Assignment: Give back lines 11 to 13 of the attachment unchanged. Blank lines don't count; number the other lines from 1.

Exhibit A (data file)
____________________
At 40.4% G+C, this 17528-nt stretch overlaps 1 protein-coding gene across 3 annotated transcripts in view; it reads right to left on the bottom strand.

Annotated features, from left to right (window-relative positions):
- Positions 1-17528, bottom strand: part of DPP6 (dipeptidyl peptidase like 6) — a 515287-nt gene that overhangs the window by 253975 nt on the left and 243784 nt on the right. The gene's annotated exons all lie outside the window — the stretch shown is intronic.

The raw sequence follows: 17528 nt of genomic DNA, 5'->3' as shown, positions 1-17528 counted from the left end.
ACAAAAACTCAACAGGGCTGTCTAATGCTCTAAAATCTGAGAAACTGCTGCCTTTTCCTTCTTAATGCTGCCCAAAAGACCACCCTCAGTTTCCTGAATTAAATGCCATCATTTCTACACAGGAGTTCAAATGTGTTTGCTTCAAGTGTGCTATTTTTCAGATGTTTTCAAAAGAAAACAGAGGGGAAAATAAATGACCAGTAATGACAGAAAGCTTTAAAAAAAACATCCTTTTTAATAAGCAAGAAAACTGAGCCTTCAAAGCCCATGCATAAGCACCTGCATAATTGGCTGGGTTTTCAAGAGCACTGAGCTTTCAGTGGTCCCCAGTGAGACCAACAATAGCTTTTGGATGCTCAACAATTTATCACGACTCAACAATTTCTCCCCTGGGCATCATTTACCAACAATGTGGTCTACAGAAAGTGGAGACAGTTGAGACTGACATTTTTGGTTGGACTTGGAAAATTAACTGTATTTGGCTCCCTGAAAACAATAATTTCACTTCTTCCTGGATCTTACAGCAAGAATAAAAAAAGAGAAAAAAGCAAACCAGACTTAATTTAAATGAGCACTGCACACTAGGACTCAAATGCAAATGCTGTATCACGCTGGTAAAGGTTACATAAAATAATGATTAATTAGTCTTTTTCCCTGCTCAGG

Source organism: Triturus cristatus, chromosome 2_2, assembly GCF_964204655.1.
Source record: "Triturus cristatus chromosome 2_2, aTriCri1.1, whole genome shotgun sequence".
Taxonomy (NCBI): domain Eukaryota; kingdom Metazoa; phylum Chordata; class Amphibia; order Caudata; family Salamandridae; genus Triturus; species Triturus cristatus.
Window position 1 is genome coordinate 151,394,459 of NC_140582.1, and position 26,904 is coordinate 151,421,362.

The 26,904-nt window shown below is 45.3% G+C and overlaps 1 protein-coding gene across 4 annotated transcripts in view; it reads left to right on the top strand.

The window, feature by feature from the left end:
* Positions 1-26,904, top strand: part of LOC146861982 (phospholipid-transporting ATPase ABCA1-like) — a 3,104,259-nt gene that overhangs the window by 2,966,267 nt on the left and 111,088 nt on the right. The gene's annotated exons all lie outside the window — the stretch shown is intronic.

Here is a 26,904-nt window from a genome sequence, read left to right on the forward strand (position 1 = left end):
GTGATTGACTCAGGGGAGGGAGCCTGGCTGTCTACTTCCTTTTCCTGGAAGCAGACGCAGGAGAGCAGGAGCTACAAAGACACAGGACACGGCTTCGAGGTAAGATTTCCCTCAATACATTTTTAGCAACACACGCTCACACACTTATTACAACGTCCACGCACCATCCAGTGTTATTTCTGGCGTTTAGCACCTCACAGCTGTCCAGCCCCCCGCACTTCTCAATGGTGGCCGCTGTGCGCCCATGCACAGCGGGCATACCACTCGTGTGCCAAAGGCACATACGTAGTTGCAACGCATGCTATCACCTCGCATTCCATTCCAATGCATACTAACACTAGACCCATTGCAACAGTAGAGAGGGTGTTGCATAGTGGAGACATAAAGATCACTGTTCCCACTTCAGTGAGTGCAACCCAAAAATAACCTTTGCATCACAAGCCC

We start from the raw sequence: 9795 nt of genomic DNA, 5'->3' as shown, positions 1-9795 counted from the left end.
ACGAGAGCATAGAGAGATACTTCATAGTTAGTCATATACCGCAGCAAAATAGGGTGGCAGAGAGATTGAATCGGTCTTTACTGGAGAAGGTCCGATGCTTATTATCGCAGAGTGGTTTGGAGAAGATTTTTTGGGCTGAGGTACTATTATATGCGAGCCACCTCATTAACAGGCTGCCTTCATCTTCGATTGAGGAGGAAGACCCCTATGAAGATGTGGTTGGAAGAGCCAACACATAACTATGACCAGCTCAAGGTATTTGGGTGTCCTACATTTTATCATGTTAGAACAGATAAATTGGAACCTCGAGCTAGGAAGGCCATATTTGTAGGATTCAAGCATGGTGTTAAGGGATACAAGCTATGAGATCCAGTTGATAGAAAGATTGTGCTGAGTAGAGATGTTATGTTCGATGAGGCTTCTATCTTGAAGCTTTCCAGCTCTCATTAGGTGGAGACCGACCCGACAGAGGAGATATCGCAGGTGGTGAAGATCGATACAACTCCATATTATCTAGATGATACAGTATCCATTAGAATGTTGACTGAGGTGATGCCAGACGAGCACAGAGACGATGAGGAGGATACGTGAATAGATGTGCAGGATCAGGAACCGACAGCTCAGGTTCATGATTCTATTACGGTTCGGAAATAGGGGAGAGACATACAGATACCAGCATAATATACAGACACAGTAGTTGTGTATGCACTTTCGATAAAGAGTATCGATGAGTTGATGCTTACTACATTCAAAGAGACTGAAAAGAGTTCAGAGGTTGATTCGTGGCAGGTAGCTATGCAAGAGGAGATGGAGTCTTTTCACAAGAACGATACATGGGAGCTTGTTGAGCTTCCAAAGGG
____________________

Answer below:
The window, feature by feature from the left end:
* Positions 1-26,904, top strand: part of LOC146861982 (phospholipid-transporting ATPase ABCA1-like) — a 3,104,259-nt gene that overhangs the window by 2,966,267 nt on the left and 111,088 nt on the right. The gene's annotated exons all lie outside the window — the stretch shown is intronic.

Here is a 26,904-nt window from a genome sequence, read left to right on the forward strand (position 1 = left end):